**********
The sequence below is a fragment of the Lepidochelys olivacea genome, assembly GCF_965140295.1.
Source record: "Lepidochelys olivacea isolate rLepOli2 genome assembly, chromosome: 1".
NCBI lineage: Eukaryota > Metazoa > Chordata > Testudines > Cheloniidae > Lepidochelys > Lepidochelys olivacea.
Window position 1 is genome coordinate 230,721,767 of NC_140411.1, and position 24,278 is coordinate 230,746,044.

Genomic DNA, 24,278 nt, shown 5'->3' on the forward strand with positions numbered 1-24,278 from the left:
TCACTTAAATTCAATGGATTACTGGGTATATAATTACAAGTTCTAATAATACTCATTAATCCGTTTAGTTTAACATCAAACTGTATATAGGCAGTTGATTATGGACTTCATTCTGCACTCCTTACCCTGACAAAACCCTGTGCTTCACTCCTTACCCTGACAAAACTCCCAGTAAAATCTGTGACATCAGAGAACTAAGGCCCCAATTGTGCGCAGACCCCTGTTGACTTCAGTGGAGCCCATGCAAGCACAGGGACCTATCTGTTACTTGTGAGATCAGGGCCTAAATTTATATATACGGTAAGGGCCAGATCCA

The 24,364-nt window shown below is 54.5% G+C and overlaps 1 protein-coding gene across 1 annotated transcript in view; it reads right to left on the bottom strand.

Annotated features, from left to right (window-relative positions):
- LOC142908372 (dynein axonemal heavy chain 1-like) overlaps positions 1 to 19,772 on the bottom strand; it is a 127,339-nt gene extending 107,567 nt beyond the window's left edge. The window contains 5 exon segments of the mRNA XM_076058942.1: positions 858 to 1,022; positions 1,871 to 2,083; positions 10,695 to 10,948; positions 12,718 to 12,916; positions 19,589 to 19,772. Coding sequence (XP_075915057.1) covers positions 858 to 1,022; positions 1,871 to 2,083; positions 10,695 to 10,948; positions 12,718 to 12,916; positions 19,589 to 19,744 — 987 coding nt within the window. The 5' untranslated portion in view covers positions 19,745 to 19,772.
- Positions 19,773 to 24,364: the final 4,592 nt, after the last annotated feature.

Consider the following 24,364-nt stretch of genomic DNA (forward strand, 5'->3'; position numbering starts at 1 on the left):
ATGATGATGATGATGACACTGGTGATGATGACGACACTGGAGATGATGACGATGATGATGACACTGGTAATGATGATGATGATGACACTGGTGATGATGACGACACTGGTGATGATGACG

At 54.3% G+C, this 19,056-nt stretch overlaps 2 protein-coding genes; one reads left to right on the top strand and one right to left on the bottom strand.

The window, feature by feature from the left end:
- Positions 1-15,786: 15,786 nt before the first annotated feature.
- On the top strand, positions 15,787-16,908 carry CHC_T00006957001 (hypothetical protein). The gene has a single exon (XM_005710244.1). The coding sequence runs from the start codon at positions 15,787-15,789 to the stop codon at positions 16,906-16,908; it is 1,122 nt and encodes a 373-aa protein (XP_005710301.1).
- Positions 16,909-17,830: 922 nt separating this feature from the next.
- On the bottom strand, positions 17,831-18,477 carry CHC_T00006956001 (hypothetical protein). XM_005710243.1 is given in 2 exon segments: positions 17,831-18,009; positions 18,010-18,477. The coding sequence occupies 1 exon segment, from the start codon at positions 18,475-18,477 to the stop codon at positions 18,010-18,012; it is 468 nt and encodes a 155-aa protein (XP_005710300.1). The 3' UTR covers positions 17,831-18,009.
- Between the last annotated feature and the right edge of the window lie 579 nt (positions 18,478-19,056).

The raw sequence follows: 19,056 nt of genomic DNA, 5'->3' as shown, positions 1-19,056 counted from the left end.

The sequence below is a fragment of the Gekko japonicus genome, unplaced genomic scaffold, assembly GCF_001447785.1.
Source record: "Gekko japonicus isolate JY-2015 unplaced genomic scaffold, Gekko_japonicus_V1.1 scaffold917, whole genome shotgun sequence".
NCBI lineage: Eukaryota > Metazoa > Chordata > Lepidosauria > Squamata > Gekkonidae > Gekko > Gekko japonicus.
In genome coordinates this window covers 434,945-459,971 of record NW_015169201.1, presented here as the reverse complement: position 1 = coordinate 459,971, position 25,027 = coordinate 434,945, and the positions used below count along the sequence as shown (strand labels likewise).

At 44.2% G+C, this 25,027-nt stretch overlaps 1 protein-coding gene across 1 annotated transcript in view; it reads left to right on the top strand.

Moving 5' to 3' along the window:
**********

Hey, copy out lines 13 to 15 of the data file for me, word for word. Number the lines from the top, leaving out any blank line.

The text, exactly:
At 54.3% G+C, this 19,056-nt stretch overlaps 2 protein-coding genes; one reads left to right on the top strand and one right to left on the bottom strand.

The window, feature by feature from the left end:
- Positions 1-15,786: 15,786 nt before the first annotated feature.